Proposed legislation[edit]

Odlum was an "exclusionist"; he believed that Asians could not assimilate with whites and had run on an anti-Asian platform in the 1921 federal election.[3] On 8 August, he published an editorial called "Should Chinese Work with White Girls?[3] He called for legislation to "preserve white girls of impressionable youth from the unnecessary wiles and villainies of low caste yellow men."[3]

Popular Member of the Legislative Assembly Mary Ellen Smith introduced the "Janet Smith Bill" in November.[3] It would have prohibited the employing of Orientals and white women in the same household.[2] The Vancouver Province pointed out that it violated the Anglo-Japanese Treaty of 1911 (which prohibited discriminatory legislation against Japanese) and that the British Columbia legislature did not have the authority to pass it.[3] It failed after a second reading.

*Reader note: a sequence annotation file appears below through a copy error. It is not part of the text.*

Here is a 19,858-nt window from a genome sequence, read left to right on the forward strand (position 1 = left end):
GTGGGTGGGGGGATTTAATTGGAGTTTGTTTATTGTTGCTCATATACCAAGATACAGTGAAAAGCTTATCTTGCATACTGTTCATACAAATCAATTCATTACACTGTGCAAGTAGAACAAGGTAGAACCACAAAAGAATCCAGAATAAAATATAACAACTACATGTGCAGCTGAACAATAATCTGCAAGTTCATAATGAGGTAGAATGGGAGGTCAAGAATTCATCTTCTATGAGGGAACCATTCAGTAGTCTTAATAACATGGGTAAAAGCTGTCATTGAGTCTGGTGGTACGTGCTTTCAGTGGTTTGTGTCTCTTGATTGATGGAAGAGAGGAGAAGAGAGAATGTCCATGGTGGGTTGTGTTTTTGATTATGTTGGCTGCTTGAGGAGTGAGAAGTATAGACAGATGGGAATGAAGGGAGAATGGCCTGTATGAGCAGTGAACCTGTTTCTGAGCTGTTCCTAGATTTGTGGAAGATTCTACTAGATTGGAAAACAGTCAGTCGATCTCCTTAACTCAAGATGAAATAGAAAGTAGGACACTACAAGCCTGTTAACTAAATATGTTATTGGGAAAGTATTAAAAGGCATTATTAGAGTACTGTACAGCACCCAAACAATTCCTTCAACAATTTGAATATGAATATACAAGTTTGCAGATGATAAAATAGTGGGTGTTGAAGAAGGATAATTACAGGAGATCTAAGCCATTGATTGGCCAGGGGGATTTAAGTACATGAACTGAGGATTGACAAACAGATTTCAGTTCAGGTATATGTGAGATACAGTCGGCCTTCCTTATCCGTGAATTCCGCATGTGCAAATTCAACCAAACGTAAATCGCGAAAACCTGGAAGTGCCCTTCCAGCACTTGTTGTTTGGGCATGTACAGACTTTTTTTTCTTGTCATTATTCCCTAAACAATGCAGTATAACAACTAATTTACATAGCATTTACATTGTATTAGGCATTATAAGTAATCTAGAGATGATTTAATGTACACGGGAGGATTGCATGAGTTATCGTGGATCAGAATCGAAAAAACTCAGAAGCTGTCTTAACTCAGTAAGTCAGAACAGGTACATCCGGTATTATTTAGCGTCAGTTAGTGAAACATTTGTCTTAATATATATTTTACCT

Kidnapping[edit]

Interest gradually died down, until on 20 March 1925, Wong was kidnapped by a group of men dressed in Ku Klux Klan robes.[1] They proceeded to torture their captive for six weeks, trying to elicit a confession, but Wong refused to cooperate.[1][2] On 1 May, he was released.

A scandal later developed when it was discovered that the kidnappers included "two Point Grey police commissioners, the chief of police, a detective sergeant and three prominent officials of the city’s Scottish societies."[2] The group had also enlisted the translation services of Wong Foon Sien, whose participation elicited outrage amongst both Chinese Canadians and Anglophones in the community because he was also working for a detective agency investigating the case.[5] One man pleaded guilty to kidnapping. A detective and his son were also convicted, but the jury gave a "strong recommendation of mercy".[2] The Point Grey policemen were acquitted, and the government controversially barred prosecution of the others.[2]